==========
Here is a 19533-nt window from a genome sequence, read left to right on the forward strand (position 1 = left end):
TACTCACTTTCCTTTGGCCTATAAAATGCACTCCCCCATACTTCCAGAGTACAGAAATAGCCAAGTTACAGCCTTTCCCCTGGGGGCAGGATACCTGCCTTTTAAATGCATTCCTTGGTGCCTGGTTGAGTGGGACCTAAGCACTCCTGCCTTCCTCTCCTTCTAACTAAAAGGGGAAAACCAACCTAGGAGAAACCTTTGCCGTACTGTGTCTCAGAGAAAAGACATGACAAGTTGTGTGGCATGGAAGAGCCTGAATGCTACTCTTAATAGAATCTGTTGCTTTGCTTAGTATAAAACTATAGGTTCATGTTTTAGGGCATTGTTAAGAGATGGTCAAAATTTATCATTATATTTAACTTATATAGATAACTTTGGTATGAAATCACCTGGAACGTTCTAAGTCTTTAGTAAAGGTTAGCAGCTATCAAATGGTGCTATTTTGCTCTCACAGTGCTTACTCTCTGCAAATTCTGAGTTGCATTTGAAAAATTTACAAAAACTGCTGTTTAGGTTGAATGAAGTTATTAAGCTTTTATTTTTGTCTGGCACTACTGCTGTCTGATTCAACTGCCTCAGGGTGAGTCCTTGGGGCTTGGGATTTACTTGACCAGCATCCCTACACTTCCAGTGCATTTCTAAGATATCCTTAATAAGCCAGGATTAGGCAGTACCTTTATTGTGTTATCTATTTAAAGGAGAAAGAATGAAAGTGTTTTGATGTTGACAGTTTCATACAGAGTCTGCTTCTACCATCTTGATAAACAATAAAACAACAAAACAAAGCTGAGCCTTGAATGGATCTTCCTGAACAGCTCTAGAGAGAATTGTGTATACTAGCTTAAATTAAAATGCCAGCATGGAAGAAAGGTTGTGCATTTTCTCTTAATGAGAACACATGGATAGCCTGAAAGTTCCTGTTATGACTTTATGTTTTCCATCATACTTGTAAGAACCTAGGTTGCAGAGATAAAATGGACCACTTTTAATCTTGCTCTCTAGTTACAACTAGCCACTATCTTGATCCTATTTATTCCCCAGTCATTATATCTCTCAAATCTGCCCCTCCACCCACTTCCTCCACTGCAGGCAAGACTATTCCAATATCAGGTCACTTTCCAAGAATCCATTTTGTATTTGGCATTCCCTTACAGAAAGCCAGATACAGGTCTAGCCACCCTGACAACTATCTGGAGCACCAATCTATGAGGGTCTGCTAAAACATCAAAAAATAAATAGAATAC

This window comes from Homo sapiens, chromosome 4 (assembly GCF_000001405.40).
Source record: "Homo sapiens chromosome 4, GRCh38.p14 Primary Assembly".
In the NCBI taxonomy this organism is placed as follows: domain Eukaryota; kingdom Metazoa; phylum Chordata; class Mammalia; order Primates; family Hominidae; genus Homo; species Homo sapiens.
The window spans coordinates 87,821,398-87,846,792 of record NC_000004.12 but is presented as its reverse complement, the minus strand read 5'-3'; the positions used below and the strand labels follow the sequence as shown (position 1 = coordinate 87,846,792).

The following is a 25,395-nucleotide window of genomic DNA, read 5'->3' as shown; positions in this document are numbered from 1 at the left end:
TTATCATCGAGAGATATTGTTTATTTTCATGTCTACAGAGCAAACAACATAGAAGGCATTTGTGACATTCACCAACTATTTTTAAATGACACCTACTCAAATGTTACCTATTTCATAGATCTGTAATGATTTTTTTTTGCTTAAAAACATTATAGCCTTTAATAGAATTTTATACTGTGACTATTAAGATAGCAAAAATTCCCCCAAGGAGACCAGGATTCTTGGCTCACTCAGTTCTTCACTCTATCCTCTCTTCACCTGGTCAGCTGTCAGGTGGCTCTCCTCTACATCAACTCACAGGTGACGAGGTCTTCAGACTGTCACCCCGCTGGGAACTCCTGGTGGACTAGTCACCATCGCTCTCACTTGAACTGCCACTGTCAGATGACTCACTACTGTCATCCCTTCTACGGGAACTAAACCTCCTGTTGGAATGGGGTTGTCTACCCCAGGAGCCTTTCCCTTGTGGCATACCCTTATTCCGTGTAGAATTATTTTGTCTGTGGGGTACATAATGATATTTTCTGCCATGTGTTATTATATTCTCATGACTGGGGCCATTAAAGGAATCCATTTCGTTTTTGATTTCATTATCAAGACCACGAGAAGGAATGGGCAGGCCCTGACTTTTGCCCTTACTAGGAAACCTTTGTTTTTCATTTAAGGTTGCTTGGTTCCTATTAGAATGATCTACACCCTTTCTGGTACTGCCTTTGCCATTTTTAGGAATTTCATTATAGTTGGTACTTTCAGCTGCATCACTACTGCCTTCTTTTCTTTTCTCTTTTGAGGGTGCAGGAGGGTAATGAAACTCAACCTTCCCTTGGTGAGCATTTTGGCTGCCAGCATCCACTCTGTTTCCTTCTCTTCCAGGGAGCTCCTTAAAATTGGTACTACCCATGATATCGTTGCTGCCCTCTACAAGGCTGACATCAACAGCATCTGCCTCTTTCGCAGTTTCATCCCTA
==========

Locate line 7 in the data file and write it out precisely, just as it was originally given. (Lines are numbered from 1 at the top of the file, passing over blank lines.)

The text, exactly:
The following is a 25,395-nucleotide window of genomic DNA, read 5'->3' as shown; positions in this document are numbered from 1 at the left end: